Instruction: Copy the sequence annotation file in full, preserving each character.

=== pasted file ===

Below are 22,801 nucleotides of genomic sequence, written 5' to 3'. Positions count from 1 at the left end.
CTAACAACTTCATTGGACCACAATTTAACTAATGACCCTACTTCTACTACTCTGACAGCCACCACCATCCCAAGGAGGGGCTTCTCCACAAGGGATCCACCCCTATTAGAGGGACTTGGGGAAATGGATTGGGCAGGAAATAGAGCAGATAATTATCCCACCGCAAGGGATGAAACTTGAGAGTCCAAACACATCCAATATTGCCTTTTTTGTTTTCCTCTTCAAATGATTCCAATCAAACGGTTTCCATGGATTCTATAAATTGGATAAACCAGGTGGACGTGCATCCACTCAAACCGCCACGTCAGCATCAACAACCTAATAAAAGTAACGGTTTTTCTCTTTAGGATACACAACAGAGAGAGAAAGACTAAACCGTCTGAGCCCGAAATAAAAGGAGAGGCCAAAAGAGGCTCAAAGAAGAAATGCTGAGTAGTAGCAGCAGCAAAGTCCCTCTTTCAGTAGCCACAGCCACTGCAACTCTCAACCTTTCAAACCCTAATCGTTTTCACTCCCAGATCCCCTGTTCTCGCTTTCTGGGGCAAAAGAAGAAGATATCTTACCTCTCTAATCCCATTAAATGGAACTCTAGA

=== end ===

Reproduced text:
Below are 22,801 nucleotides of genomic sequence, written 5' to 3'. Positions count from 1 at the left end.
CTAACAACTTCATTGGACCACAATTTAACTAATGACCCTACTTCTACTACTCTGACAGCCACCACCATCCCAAGGAGGGGCTTCTCCACAAGGGATCCACCCCTATTAGAGGGACTTGGGGAAATGGATTGGGCAGGAAATAGAGCAGATAATTATCCCACCGCAAGGGATGAAACTTGAGAGTCCAAACACATCCAATATTGCCTTTTTTGTTTTCCTCTTCAAATGATTCCAATCAAACGGTTTCCATGGATTCTATAAATTGGATAAACCAGGTGGACGTGCATCCACTCAAACCGCCACGTCAGCATCAACAACCTAATAAAAGTAACGGTTTTTCTCTTTAGGATACACAACAGAGAGAGAAAGACTAAACCGTCTGAGCCCGAAATAAAAGGAGAGGCCAAAAGAGGCTCAAAGAAGAAATGCTGAGTAGTAGCAGCAGCAAAGTCCCTCTTTCAGTAGCCACAGCCACTGCAACTCTCAACCTTTCAAACCCTAATCGTTTTCACTCCCAGATCCCCTGTTCTCGCTTTCTGGGGCAAAAGAAGAAGATATCTTACCTCTCTAATCCCATTAAATGGAACTCTAGA